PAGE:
Four resolutions were discussed at the meeting, including a reprobation of O’Brien’s visit for “exciting hostile feeling” against Lansdowne and a vote of confidence in the British Parliament’s ability to resolve its Irish issues. A crowd estimated to be between 6,000 and 15,000 spent the afternoon listening to the speakers, though rumours that O’Brien might be in the vicinity briefly caused a panic—according to the Globe, a large chunk of the audience “incontinently turned and fled helter-skelter across the park.” Howland good-humouredly calmed the crowd down before the remaining speakers took the Union-Jack-strewn stage. Praise in the press was overblown; “Such a scene was there presented as man may live a lifetime and never see again,” the Mail observed. “One of those occasions had arrived when the people, actuated by one impulse, reach a climax of enthusiasm grand and irresistible.” Editorial pages continued to urge O’Brien to reconsider his visit.
He didn’t. At the last minute, his organizers secured Queen’s Park for a public lecture on May 17. His entourage included reporters from pro-Irish American newspapers who, according to the New York Tribune, were “so thoroughly prepared for a riot in Toronto that they will be disappointed if it should not come off.” O’Brien was greeted enthusiastically at Union Station that morning before proceeding to the Rossin House hotel at King and York streets. He believed that given a fair hearing, he could still turn the minds of Canadians who seemed increasingly hostile to his cause.
The World advised its readers to “keep away from the meeting” to preserve the peace. But people didn’t. Up to 15,000 may have attended the session, which began around 4:30 p.m. Speakers were barely over the din of those attempting to drown them out. Accounts of the afternoon varied wildly, ranging from Toronto papers claiming police had the crowd under enough control so that only a couple of fights broke out, to proclamations from the New York press of O’Brien braving “the terrors of a Toronto mob.” Nobody denied there was a jeering section, made up of pro-Orange Order bank clerks allowed a day off work and University of Toronto students. The New York Sun observed that “most of them carried great canes, which they shook in the faces of the Irishmen with profane and obscene expressions, daring them to fight.” According to the New York Tribune, one heckler got his just desserts when a woman waving a green branch shoved it down his throat. She was saluted with cries of “God Save Ireland” and provided full protection when others tried to attack her. “The Nationalists,” the Tribune reported, “used their fists effectively and many Orangemen’s red blood spouted out profusely and stained the green turf in several places.” Despite many interruptions, O’Brien passionately spoke for the poor of Ireland in an hour-long speech. He urged Canadians to demand a response from Lansdowne regarding the tenant situation, claimed “nineteen-twentieths” of Canadians supported his cause, and challenged local opponents to an open discussion.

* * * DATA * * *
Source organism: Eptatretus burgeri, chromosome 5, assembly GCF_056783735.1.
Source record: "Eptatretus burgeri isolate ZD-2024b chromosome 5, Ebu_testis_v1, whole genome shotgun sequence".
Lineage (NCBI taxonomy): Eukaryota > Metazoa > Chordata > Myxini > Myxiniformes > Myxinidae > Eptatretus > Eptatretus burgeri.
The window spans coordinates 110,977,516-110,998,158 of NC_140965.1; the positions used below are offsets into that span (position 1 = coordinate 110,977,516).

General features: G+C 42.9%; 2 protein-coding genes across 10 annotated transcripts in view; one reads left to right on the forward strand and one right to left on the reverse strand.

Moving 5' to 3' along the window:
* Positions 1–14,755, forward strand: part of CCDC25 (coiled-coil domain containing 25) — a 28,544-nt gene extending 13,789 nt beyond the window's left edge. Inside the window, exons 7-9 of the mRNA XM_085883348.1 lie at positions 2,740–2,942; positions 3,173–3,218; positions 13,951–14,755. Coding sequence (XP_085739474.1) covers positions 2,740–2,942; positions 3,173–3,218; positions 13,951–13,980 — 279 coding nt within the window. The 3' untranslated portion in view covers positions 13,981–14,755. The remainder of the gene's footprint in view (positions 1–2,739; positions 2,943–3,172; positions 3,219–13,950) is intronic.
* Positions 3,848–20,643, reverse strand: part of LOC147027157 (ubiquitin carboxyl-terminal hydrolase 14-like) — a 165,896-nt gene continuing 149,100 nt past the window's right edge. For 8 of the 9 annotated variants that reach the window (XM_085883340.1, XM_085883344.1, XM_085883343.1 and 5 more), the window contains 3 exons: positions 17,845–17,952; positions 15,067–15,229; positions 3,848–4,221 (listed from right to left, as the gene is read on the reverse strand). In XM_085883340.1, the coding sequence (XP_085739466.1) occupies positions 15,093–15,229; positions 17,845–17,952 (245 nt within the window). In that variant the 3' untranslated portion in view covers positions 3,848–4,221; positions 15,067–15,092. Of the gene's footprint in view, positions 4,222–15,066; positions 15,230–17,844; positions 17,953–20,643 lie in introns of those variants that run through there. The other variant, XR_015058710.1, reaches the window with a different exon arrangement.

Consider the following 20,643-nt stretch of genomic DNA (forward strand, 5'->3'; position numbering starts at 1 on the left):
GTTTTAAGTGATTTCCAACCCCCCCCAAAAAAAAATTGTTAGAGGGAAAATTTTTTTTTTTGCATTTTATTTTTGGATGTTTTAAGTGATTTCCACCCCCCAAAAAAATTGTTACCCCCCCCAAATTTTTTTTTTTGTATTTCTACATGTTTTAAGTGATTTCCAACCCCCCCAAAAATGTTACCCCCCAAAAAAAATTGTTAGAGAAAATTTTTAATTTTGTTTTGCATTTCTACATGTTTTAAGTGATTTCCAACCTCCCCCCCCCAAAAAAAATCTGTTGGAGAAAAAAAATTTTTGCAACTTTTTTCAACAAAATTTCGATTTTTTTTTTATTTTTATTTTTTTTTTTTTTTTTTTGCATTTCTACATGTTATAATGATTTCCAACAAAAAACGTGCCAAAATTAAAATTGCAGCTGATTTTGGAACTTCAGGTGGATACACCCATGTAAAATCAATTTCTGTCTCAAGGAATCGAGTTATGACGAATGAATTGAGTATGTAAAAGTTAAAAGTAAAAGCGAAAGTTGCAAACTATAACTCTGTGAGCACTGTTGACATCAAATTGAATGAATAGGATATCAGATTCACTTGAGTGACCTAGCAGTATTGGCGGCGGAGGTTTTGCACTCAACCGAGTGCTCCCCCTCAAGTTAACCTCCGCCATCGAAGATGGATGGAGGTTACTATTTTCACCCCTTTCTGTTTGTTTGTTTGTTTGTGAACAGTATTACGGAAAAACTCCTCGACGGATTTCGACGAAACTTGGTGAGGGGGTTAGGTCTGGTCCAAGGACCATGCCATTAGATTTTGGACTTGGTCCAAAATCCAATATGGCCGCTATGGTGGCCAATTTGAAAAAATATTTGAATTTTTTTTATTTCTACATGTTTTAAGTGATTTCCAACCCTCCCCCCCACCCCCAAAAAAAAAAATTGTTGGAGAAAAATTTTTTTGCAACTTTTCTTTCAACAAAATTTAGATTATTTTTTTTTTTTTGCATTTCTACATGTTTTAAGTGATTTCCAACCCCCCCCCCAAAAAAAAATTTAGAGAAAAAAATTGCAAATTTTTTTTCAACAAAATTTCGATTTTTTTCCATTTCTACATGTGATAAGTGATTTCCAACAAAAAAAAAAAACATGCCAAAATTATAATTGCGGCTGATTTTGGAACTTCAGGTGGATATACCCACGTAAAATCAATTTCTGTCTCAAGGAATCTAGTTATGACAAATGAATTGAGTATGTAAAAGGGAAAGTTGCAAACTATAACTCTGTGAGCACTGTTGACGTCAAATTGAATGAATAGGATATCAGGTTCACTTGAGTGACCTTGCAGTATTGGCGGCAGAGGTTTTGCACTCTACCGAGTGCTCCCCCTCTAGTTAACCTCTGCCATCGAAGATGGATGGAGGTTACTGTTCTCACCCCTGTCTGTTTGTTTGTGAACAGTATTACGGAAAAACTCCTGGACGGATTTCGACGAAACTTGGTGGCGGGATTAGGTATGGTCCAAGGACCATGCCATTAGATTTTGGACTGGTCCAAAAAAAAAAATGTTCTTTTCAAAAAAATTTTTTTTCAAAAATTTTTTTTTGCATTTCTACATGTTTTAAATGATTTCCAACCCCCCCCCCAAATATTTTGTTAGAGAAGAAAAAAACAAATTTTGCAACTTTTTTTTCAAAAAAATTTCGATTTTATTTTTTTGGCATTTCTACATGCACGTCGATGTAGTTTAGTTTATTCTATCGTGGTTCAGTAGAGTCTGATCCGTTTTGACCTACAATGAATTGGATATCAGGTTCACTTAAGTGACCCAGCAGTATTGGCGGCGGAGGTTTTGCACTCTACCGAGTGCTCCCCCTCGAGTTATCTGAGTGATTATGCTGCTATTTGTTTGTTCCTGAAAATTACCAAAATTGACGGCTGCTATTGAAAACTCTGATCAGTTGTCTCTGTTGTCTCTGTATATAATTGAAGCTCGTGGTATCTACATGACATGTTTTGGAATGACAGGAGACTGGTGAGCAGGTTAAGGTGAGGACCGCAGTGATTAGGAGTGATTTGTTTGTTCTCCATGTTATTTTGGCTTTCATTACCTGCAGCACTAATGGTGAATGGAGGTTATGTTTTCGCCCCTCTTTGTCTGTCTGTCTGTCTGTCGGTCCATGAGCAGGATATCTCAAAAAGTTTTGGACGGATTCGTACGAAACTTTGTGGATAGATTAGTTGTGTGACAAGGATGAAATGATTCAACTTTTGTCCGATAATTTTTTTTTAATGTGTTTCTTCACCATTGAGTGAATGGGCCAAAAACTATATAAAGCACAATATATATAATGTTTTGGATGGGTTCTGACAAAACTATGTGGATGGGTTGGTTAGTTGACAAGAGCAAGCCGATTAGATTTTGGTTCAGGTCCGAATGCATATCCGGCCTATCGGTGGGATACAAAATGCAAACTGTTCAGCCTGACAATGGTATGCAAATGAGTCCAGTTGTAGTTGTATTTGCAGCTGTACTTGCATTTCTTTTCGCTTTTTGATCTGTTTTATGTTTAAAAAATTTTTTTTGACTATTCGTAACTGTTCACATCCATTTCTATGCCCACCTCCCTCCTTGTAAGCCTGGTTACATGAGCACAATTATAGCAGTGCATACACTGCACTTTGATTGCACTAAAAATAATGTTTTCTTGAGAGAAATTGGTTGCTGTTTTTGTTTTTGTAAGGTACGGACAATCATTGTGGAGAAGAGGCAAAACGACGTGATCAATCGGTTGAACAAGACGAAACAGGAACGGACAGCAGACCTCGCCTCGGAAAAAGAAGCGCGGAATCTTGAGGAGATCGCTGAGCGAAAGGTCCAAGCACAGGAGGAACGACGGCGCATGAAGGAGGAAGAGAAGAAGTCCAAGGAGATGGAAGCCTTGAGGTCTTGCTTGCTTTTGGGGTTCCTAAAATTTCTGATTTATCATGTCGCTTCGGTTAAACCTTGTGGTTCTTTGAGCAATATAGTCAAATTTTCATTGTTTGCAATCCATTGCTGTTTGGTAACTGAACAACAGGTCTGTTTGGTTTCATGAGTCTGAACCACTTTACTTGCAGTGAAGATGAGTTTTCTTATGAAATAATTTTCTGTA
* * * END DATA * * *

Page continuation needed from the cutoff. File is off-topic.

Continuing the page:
Where was Lansdowne in the midst of the ruckus? He was carrying on with engagements like visiting factories and enjoying local entertainment. A large crowd greeted him and his wife when they emerged from the Grand Opera House that evening. They followed his coach to Government House, where he thanked them for their support: “We have received a great deal of kindness from your city, but this is the crowning point of all.”
The next day, O’Brien took care of some personal housekeeping matters and visited a school. He was scheduled to leave from Union Station that night, but decided to stay overnight. Police weren’t informed of his change of plan, which left a large force waiting for nobody at the station. O’Brien and several colleagues made a stupid move—around 7:30 p.m., with barely any police guard, they took an evening stroll. They encountered young opponents, later portrayed as bored rich kids, who O’Brien told to keep back. A growing crowd followed the strollers east along King Street, yelling taunts like “to hell with the Pope and O’Brien.” When O’Brien tried to turn around at Bay Street, the mob hurled eggs and rocks at his entourage. The melee moved south along Bay, then west along Wellington Street. A Tribune reporter was knocked out by a large stone. Looking for shelter, they ran into Thomas Lalor’s bicycle shop, where the furious mob caused $500 worth of damage. O’Brien and his friends ducked out the back door and hid in a nearby tailor shop for an hour before police escorted them to the back of the Rossin House. The mob sensed what was going on and pelted them with debris as O’Brien’s group scaled a ten foot wall to return to their rooms.